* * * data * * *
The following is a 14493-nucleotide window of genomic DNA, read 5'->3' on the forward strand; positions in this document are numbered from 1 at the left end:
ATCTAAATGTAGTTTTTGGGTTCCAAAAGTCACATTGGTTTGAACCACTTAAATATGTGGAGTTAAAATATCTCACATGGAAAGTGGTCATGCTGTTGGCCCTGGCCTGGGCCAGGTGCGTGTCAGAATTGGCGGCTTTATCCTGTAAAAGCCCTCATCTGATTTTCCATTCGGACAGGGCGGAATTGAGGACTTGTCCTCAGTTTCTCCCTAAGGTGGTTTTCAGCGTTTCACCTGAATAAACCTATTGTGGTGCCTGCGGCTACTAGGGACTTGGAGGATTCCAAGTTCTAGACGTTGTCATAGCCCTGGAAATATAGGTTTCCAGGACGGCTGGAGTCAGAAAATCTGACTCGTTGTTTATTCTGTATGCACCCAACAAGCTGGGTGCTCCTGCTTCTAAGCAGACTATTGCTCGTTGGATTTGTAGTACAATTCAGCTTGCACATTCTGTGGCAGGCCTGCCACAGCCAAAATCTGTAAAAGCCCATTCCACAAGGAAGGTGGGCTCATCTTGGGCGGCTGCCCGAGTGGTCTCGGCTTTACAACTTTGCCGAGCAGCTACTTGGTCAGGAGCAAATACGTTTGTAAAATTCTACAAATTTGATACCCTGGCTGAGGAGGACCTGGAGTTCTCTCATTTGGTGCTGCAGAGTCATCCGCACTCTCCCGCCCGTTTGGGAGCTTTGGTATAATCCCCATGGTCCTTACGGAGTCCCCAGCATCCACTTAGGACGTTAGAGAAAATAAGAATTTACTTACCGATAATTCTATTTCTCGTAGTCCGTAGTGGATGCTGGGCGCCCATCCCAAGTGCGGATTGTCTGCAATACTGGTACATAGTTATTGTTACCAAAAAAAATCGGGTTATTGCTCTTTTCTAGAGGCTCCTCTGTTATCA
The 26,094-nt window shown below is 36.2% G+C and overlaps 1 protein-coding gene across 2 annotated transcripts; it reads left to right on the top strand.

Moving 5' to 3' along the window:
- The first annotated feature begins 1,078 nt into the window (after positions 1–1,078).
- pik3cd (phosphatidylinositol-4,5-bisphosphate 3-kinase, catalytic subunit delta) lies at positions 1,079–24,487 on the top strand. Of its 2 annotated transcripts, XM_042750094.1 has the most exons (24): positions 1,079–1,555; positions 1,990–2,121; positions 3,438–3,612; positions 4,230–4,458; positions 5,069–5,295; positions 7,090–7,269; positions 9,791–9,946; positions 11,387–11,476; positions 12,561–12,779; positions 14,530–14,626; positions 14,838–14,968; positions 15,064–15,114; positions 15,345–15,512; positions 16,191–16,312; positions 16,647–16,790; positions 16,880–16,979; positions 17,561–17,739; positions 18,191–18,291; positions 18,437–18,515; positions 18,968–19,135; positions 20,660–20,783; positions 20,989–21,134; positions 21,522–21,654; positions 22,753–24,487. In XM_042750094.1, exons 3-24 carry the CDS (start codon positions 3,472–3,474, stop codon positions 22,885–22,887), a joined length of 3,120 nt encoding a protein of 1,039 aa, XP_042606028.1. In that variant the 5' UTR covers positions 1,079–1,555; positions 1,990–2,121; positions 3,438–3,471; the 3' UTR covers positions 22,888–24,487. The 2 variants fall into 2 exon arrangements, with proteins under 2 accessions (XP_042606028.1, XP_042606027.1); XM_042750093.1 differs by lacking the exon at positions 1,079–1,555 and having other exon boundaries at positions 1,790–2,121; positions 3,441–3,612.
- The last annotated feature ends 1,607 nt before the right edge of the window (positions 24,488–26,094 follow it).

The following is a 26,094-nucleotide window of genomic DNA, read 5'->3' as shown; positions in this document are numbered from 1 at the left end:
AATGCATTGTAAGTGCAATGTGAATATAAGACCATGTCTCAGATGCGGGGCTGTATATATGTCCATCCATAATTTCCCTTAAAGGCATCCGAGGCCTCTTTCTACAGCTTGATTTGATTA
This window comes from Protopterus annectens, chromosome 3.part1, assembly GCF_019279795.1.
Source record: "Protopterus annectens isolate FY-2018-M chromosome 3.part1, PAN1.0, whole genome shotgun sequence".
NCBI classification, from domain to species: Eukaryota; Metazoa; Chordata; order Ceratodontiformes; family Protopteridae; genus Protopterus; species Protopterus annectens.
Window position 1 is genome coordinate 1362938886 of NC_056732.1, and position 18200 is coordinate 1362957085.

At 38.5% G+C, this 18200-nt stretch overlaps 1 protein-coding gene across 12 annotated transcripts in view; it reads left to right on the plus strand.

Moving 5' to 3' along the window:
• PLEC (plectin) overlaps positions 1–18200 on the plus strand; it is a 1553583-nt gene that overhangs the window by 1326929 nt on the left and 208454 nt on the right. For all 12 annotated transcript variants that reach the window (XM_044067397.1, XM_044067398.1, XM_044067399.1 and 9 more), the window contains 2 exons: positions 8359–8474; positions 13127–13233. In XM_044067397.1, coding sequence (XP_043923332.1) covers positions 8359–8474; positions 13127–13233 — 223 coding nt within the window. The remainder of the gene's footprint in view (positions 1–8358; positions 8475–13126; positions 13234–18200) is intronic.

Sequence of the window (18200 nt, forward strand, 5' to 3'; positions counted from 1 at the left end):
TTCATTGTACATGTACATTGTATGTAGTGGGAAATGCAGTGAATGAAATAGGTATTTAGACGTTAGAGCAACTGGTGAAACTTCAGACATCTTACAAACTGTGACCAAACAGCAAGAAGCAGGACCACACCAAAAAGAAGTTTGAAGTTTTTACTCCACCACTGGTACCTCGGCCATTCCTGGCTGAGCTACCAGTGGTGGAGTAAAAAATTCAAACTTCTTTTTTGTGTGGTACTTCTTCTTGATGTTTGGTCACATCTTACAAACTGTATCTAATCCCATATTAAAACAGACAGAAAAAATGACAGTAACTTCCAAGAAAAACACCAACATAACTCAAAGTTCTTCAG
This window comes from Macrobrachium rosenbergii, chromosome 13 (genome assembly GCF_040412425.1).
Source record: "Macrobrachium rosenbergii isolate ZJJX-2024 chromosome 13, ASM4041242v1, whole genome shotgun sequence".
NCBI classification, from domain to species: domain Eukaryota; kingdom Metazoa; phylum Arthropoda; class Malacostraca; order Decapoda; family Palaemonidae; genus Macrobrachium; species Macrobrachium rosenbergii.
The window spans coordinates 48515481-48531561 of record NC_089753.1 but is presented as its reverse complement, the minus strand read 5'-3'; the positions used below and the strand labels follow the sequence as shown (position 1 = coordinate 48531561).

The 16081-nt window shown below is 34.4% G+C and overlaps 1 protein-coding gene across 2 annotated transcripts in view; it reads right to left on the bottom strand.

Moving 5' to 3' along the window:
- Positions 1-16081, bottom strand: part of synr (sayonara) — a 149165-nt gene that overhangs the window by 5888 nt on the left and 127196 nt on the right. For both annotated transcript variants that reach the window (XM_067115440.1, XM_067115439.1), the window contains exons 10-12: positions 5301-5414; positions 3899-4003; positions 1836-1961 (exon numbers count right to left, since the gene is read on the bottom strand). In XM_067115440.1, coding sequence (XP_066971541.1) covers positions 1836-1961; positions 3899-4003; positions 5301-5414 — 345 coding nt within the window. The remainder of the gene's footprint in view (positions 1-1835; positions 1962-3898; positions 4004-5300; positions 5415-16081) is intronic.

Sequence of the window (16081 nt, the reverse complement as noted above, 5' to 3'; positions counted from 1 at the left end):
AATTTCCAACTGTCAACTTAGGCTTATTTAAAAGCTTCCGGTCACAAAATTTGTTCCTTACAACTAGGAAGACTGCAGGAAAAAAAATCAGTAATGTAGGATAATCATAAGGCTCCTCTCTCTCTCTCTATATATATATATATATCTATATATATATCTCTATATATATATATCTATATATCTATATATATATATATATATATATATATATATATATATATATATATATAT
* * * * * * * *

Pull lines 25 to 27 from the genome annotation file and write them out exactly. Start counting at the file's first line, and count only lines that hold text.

- Positions 1-16081, bottom strand: part of synr (sayonara) — a 149165-nt gene that overhangs the window by 5888 nt on the left and 127196 nt on the right. For both annotated transcript variants that reach the window (XM_067115440.1, XM_067115439.1), the window contains exons 10-12: positions 5301-5414; positions 3899-4003; positions 1836-1961 (exon numbers count right to left, since the gene is read on the bottom strand). In XM_067115440.1, coding sequence (XP_066971541.1) covers positions 1836-1961; positions 3899-4003; positions 5301-5414 — 345 coding nt within the window. The remainder of the gene's footprint in view (positions 1-1835; positions 1962-3898; positions 4004-5300; positions 5415-16081) is intronic.

Sequence of the window (16081 nt, the reverse complement as noted above, 5' to 3'; positions counted from 1 at the left end):
AATTTCCAACTGTCAACTTAGGCTTATTTAAAAGCTTCCGGTCACAAAATTTGTTCCTTACAACTAGGAAGACTGCAGGAAAAAAAATCAGTAATGTAGGATAATCATAAGGCTCCTCTCTCTCTCTCTATATATATATATATATCTATATATATATCTCTATATATATATATCTATATATCTATATATATATATATATATATATATATATATATATATATATATATATAT